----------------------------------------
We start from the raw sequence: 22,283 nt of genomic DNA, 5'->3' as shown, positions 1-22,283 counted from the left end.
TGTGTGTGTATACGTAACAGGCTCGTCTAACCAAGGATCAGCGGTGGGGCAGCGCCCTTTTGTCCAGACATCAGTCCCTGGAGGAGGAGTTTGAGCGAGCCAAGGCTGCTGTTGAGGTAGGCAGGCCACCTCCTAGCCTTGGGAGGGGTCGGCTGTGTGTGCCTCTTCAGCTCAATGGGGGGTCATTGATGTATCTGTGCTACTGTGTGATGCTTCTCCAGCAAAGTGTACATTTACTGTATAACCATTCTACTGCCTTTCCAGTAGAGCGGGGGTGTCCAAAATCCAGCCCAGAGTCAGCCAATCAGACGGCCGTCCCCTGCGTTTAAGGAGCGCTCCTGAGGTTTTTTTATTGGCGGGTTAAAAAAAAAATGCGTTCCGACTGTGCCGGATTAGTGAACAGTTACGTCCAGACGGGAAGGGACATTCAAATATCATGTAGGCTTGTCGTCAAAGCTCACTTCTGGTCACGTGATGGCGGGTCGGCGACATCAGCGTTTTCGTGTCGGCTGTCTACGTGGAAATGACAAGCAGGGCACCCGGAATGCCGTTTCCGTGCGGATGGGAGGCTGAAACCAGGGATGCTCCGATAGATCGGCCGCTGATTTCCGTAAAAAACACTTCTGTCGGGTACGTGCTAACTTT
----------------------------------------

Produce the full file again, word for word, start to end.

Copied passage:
We start from the raw sequence: 22,283 nt of genomic DNA, 5'->3' as shown, positions 1-22,283 counted from the left end.
TGTGTGTGTATACGTAACAGGCTCGTCTAACCAAGGATCAGCGGTGGGGCAGCGCCCTTTTGTCCAGACATCAGTCCCTGGAGGAGGAGTTTGAGCGAGCCAAGGCTGCTGTTGAGGTAGGCAGGCCACCTCCTAGCCTTGGGAGGGGTCGGCTGTGTGTGCCTCTTCAGCTCAATGGGGGGTCATTGATGTATCTGTGCTACTGTGTGATGCTTCTCCAGCAAAGTGTACATTTACTGTATAACCATTCTACTGCCTTTCCAGTAGAGCGGGGGTGTCCAAAATCCAGCCCAGAGTCAGCCAATCAGACGGCCGTCCCCTGCGTTTAAGGAGCGCTCCTGAGGTTTTTTTATTGGCGGGTTAAAAAAAAAATGCGTTCCGACTGTGCCGGATTAGTGAACAGTTACGTCCAGACGGGAAGGGACATTCAAATATCATGTAGGCTTGTCGTCAAAGCTCACTTCTGGTCACGTGATGGCGGGTCGGCGACATCAGCGTTTTCGTGTCGGCTGTCTACGTGGAAATGACAAGCAGGGCACCCGGAATGCCGTTTCCGTGCGGATGGGAGGCTGAAACCAGGGATGCTCCGATAGATCGGCCGCTGATTTCCGTAAAAAACACTTCTGTCGGGTACGTGCTAACTTT